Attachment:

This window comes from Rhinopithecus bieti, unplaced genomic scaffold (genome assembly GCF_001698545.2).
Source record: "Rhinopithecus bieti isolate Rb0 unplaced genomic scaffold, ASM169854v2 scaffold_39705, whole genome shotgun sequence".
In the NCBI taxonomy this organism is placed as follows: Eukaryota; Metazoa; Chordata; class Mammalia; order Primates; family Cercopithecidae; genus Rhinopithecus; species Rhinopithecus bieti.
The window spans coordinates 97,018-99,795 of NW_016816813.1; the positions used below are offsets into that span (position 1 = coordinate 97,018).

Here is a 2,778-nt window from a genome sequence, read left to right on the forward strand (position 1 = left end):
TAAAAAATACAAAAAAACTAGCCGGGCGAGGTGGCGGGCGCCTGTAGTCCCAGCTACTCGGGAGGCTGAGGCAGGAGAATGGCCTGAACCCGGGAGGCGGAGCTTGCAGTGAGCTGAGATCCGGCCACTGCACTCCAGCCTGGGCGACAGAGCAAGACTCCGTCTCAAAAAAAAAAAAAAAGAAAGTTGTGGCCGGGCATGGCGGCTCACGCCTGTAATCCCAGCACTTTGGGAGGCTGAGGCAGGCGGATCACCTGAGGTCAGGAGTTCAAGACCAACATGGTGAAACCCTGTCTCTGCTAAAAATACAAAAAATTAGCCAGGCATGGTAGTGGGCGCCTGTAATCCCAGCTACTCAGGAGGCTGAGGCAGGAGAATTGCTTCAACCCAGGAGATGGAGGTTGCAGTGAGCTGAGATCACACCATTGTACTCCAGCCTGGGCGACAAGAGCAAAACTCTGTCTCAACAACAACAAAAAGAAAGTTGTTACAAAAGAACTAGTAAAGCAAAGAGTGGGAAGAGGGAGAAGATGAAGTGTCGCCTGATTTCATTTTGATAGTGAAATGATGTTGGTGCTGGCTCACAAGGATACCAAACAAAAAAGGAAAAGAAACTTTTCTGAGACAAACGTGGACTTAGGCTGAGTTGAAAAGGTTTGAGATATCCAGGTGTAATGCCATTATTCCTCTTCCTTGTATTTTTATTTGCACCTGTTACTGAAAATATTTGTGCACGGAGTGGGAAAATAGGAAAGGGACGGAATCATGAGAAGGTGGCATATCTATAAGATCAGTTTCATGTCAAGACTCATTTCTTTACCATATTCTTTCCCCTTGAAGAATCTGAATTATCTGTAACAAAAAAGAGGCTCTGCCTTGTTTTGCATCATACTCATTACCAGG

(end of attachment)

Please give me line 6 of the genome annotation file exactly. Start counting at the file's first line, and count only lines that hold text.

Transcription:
TAAAAAATACAAAAAAACTAGCCGGGCGAGGTGGCGGGCGCCTGTAGTCCCAGCTACTCGGGAGGCTGAGGCAGGAGAATGGCCTGAACCCGGGAGGCGGAGCTTGCAGTGAGCTGAGATCCGGCCACTGCACTCCAGCCTGGGCGACAGAGCAAGACTCCGTCTCAAAAAAAAAAAAAAAGAAAGTTGTGGCCGGGCATGGCGGCTCACGCCTGTAATCCCAGCACTTTGGGAGGCTGAGGCAGGCGGATCACCTGAGGTCAGGAGTTCAAGACCAACATGGTGAAACCCTGTCTCTGCTAAAAATACAAAAAATTAGCCAGGCATGGTAGTGGGCGCCTGTAATCCCAGCTACTCAGGAGGCTGAGGCAGGAGAATTGCTTCAACCCAGGAGATGGAGGTTGCAGTGAGCTGAGATCACACCATTGTACTCCAGCCTGGGCGACAAGAGCAAAACTCTGTCTCAACAACAACAAAAAGAAAGTTGTTACAAAAGAACTAGTAAAGCAAAGAGTGGGAAGAGGGAGAAGATGAAGTGTCGCCTGATTTCATTTTGATAGTGAAATGATGTTGGTGCTGGCTCACAAGGATACCAAACAAAAAAGGAAAAGAAACTTTTCTGAGACAAACGTGGACTTAGGCTGAGTTGAAAAGGTTTGAGATATCCAGGTGTAATGCCATTATTCCTCTTCCTTGTATTTTTATTTGCACCTGTTACTGAAAATATTTGTGCACGGAGTGGGAAAATAGGAAAGGGACGGAATCATGAGAAGGTGGCATATCTATAAGATCAGTTTCATGTCAAGACTCATTTCTTTACCATATTCTTTCCCCTTGAAGAATCTGAATTATCTGTAACAAAAAAGAGGCTCTGCCTTGTTTTGCATCATACTCATTACCAGG